As a Church of England Voluntary Controlled school we define collective worship as worship that reflects the broad traditions of Christian belief.
We believe that collective worship should provide children with the opportunity to be part of a daily experience that is special and separate from other daily activities. We believe that collective worship has the potential to unite the school community. Collective worship is part of Cockfield School’s contribution to promoting the spiritual, moral, social and cultural development of every child.
It is our aim at Cockfield School that collective worship should:
- Contribute to the spiritual, social, moral and cultural development of each child.
- Give expression to, and reaffirm and practise the values of the school community
- Allow reflection and response to the fundamental questions of life and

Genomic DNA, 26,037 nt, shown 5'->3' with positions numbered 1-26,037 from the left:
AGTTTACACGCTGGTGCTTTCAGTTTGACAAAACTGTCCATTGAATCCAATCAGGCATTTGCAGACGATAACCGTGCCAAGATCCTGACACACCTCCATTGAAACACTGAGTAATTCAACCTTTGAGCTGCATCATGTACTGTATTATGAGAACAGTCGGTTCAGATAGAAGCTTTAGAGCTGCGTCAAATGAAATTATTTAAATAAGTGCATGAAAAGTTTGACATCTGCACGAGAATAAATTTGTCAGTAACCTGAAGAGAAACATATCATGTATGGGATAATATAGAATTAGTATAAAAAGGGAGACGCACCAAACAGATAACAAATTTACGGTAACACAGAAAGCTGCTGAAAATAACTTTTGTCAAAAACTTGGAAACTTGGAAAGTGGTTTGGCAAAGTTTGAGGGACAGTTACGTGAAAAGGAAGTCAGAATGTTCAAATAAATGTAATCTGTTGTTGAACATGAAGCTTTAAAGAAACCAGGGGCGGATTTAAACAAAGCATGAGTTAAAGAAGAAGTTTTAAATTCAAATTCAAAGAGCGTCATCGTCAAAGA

- those things that are of eternal concern and value to human beings
- Celebrate and give thanks for the achievements within the school, local and international community and occasions of significance, including
- Foster and enable a concern for the needs of others, a recognition of the vulnerability of self and of others
- Provide members of the school community with the opportunity to praise and reach out to God.
- Provide members of the school community with the opportunity experience stillness and quiet
- Provide members of the school community with the opportunity respond to Christian language and symbolism.
- Provide members of the school community with the opportunity to experience a variety of forms of prayer and meditation. These might include praise, seeking forgiveness, asking on behalf of self and others or quiet reflection.
- Helps students to begin to understand the nature and purpose of worship
- Cockfield C. of E. V. C. P. School Collective Worship Policy provides a foundation for a mature understanding and practice of worship in the future.